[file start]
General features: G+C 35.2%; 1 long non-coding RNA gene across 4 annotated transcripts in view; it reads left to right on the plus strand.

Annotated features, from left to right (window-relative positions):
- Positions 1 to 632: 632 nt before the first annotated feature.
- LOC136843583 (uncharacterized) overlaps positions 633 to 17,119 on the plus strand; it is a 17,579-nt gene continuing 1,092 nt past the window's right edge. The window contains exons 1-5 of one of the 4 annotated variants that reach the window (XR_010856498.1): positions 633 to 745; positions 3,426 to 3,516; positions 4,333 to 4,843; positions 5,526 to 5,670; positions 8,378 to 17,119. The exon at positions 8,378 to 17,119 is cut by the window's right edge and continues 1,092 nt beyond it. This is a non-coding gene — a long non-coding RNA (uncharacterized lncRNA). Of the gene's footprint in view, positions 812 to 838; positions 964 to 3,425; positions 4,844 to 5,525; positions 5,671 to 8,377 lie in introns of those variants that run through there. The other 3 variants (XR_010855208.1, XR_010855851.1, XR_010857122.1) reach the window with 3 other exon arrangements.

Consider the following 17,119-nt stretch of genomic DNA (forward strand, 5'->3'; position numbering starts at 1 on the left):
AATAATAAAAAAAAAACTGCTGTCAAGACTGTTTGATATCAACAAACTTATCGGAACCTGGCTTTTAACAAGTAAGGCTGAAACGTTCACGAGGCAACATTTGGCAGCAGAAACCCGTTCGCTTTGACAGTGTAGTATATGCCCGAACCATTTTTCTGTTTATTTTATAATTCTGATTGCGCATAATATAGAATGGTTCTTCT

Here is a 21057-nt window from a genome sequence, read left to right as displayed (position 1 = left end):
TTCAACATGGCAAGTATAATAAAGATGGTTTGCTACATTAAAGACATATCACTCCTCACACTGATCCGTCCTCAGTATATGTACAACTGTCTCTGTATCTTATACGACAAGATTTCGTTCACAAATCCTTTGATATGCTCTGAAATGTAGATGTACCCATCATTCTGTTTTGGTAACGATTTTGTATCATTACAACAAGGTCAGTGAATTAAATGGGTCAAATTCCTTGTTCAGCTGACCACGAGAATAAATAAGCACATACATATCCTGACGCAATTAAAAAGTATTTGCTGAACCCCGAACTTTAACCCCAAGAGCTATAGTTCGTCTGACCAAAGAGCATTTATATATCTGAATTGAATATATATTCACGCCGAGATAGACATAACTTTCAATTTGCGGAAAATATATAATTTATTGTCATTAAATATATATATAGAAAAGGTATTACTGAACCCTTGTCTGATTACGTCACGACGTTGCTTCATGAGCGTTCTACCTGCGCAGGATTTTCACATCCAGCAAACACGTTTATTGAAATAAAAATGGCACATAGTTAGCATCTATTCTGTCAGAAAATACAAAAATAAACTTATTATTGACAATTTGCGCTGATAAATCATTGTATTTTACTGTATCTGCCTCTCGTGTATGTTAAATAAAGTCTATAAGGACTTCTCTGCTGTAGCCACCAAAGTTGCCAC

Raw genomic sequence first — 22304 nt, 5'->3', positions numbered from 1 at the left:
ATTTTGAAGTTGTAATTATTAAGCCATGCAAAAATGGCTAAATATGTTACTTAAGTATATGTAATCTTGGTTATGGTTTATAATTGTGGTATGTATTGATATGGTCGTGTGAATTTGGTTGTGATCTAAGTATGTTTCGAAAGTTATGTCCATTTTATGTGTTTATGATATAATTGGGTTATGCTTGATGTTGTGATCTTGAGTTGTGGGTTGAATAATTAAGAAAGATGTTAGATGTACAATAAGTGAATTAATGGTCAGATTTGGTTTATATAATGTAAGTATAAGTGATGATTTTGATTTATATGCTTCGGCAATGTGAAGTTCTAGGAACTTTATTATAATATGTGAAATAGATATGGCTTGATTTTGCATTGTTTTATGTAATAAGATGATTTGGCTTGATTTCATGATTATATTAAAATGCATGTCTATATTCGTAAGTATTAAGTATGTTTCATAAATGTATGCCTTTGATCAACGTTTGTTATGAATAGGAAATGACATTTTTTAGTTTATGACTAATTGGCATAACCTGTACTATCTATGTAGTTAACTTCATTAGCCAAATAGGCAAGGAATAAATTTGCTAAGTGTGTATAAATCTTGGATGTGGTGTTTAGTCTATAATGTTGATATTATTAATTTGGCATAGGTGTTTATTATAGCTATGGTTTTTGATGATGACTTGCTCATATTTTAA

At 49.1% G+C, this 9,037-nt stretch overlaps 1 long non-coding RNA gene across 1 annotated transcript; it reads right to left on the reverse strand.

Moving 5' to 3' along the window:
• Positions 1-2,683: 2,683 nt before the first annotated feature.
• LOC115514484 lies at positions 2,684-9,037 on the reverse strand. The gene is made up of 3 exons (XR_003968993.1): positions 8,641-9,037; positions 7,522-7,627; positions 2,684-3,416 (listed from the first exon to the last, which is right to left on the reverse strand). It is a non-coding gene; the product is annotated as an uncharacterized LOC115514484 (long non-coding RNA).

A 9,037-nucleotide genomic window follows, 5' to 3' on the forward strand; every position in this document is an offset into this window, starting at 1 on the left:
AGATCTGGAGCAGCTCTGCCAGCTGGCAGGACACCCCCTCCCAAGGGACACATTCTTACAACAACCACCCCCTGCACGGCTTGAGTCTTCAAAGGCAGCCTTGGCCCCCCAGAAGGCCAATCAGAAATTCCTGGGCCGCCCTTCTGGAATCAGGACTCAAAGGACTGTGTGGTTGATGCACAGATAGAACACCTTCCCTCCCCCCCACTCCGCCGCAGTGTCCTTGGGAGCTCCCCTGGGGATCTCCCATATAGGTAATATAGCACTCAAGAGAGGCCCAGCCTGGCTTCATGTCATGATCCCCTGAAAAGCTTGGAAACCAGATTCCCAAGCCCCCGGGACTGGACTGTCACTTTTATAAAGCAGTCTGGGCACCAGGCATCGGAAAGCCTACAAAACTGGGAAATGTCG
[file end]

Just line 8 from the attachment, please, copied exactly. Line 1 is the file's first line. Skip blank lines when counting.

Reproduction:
TTCAACATGGCAAGTATAATAAAGATGGTTTGCTACATTAAAGACATATCACTCCTCACACTGATCCGTCCTCAGTATATGTACAACTGTCTCTGTATCTTATACGACAAGATTTCGTTCACAAATCCTTTGATATGCTCTGAAATGTAGATGTACCCATCATTCTGTTTTGGTAACGATTTTGTATCATTACAACAAGGTCAGTGAATTAAATGGGTCAAATTCCTTGTTCAGCTGACCACGAGAATAAATAAGCACATACATATCCTGACGCAATTAAAAAGTATTTGCTGAACCCCGAACTTTAACCCCAAGAGCTATAGTTCGTCTGACCAAAGAGCATTTATATATCTGAATTGAATATATATTCACGCCGAGATAGACATAACTTTCAATTTGCGGAAAATATATAATTTATTGTCATTAAATATATATATAGAAAAGGTATTACTGAACCCTTGTCTGATTACGTCACGACGTTGCTTCATGAGCGTTCTACCTGCGCAGGATTTTCACATCCAGCAAACACGTTTATTGAAATAAAAATGGCACATAGTTAGCATCTATTCTGTCAGAAAATACAAAAATAAACTTATTATTGACAATTTGCGCTGATAAATCATTGTATTTTACTGTATCTGCCTCTCGTGTATGTTAAATAAAGTCTATAAGGACTTCTCTGCTGTAGCCACCAAAGTTGCCAC